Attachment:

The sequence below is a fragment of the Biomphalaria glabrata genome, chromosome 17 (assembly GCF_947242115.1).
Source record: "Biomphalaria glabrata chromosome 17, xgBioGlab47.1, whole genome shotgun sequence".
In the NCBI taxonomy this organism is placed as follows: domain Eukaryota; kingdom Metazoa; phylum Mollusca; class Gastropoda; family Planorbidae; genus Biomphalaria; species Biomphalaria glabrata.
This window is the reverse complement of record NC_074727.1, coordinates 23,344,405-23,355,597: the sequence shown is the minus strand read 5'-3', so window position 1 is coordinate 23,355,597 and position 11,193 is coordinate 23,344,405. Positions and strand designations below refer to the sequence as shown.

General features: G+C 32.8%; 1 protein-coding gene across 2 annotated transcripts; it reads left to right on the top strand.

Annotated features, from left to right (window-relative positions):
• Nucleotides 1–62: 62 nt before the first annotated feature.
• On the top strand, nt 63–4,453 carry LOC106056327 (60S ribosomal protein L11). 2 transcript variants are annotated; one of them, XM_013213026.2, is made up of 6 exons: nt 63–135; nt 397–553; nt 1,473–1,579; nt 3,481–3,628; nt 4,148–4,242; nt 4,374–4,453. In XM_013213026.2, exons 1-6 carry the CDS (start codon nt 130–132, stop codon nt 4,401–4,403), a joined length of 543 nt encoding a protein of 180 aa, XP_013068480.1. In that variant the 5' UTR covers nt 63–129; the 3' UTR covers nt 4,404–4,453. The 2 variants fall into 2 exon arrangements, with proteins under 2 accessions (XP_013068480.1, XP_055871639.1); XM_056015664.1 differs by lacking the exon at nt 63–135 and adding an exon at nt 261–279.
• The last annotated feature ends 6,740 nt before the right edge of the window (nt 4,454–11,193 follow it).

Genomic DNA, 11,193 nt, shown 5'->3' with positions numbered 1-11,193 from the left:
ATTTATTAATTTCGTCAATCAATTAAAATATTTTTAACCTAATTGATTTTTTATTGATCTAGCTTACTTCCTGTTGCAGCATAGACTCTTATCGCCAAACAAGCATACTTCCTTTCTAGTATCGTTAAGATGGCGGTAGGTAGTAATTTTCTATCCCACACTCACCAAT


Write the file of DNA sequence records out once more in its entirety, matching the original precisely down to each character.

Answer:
The sequence below is a fragment of the Biomphalaria glabrata genome, chromosome 17 (assembly GCF_947242115.1).
Source record: "Biomphalaria glabrata chromosome 17, xgBioGlab47.1, whole genome shotgun sequence".
In the NCBI taxonomy this organism is placed as follows: domain Eukaryota; kingdom Metazoa; phylum Mollusca; class Gastropoda; family Planorbidae; genus Biomphalaria; species Biomphalaria glabrata.
This window is the reverse complement of record NC_074727.1, coordinates 23,344,405-23,355,597: the sequence shown is the minus strand read 5'-3', so window position 1 is coordinate 23,355,597 and position 11,193 is coordinate 23,344,405. Positions and strand designations below refer to the sequence as shown.

General features: G+C 32.8%; 1 protein-coding gene across 2 annotated transcripts; it reads left to right on the top strand.

Annotated features, from left to right (window-relative positions):
• Nucleotides 1–62: 62 nt before the first annotated feature.
• On the top strand, nt 63–4,453 carry LOC106056327 (60S ribosomal protein L11). 2 transcript variants are annotated; one of them, XM_013213026.2, is made up of 6 exons: nt 63–135; nt 397–553; nt 1,473–1,579; nt 3,481–3,628; nt 4,148–4,242; nt 4,374–4,453. In XM_013213026.2, exons 1-6 carry the CDS (start codon nt 130–132, stop codon nt 4,401–4,403), a joined length of 543 nt encoding a protein of 180 aa, XP_013068480.1. In that variant the 5' UTR covers nt 63–129; the 3' UTR covers nt 4,404–4,453. The 2 variants fall into 2 exon arrangements, with proteins under 2 accessions (XP_013068480.1, XP_055871639.1); XM_056015664.1 differs by lacking the exon at nt 63–135 and adding an exon at nt 261–279.
• The last annotated feature ends 6,740 nt before the right edge of the window (nt 4,454–11,193 follow it).

Genomic DNA, 11,193 nt, shown 5'->3' with positions numbered 1-11,193 from the left:
ATTTATTAATTTCGTCAATCAATTAAAATATTTTTAACCTAATTGATTTTTTATTGATCTAGCTTACTTCCTGTTGCAGCATAGACTCTTATCGCCAAACAAGCATACTTCCTTTCTAGTATCGTTAAGATGGCGGTAGGTAGTAATTTTCTATCCCACACTCACCAAT